|I'm reading a book titled "Florida Enchantments" by A.W. Dimock. It was originally copyrighted in 1908 and again in 1915. It's a compilation of tales about the 'good ol' days' in southern Florida. In a chapter abut salt water fly fishing, he talks about a fish they called "cavallies". The way he describes them I think it is a species of jack, maybe crevalles. Here's a quote: "The great splashing around a bunch of little fish is made by cavallies. One of them will take your hook with anything you choose to put on it and you will get it back with the fish, after strenuous effort that may consume hours. From the back of the cavally, at the base of the dorsal fin, you may cut the curious "lucky bone" and insure your own good fortune, at the cost of his, while from the flesh of this dark-meated fish you may cut steaks that will remind you of tender beef."|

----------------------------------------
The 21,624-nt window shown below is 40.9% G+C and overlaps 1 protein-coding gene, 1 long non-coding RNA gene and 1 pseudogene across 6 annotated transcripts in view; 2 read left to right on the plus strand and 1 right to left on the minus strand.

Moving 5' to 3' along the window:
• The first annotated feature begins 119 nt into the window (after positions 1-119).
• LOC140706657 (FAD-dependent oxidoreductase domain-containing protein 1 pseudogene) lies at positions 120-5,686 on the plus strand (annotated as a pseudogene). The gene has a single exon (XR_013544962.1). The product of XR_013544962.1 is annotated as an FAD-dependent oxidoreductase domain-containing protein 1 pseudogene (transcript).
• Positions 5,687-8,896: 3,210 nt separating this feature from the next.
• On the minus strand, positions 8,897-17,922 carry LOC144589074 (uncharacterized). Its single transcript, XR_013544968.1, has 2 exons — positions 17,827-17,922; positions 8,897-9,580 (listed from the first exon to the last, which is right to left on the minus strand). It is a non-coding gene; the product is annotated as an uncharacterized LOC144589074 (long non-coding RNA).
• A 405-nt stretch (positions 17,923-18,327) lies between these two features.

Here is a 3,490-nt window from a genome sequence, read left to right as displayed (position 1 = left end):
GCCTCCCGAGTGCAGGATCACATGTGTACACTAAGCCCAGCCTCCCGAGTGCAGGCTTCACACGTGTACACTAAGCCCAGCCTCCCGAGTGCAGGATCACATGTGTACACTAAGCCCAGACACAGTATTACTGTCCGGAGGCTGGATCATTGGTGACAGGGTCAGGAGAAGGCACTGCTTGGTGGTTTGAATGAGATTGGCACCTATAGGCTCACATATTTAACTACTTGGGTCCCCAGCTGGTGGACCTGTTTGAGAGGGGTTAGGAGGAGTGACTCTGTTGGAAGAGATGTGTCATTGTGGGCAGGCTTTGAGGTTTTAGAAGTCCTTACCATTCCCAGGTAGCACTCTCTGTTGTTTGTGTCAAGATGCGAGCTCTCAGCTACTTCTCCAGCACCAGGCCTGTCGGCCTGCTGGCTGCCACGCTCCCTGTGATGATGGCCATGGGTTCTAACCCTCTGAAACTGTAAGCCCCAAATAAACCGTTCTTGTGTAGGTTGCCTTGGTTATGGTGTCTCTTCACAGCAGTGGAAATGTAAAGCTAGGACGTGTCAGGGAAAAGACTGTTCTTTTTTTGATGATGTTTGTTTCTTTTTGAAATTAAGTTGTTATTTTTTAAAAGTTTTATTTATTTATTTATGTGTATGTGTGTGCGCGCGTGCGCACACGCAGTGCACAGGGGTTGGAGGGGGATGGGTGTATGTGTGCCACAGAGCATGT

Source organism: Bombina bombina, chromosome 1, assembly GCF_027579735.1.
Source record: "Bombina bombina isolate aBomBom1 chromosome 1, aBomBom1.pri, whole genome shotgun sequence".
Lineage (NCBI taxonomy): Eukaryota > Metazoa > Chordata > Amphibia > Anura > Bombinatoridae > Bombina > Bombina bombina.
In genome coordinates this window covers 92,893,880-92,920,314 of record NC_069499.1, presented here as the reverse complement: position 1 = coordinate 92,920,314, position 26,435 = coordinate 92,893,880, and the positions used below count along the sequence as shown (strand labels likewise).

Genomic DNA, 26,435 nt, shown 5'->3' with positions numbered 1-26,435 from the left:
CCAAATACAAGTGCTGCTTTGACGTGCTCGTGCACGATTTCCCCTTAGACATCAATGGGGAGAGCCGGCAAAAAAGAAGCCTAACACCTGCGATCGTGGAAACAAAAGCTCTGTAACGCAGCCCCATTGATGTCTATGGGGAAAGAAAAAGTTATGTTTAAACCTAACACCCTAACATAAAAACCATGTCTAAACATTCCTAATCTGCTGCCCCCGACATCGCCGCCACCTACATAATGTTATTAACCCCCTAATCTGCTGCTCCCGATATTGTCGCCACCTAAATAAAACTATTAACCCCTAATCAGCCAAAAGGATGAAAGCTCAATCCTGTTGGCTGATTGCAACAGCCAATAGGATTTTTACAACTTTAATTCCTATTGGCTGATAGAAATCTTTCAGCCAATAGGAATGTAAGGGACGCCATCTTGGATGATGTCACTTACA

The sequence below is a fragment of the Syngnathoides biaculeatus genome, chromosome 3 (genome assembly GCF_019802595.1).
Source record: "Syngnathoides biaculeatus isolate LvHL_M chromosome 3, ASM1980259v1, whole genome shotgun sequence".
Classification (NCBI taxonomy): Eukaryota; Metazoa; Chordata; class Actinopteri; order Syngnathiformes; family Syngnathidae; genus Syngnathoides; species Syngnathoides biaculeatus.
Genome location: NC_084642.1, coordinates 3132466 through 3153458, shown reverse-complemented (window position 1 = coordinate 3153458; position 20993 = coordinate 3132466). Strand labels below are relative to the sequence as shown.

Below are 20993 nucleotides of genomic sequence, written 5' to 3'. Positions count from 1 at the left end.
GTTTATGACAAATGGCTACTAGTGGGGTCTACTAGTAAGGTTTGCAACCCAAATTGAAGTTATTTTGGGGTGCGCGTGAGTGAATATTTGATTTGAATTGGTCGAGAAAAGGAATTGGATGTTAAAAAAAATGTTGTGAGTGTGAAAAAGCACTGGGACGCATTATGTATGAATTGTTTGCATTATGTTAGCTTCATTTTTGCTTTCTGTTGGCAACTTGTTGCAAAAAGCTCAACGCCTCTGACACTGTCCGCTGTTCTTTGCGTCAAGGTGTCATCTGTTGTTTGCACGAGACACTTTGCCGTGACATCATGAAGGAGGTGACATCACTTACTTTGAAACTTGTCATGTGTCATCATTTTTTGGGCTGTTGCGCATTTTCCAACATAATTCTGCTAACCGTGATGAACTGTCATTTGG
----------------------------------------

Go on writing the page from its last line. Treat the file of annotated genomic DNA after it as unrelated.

My question is, does anyone know about this "lucky bone" Dimock is talking about? Is it a horsehoe shape or something? I've not heard of it before.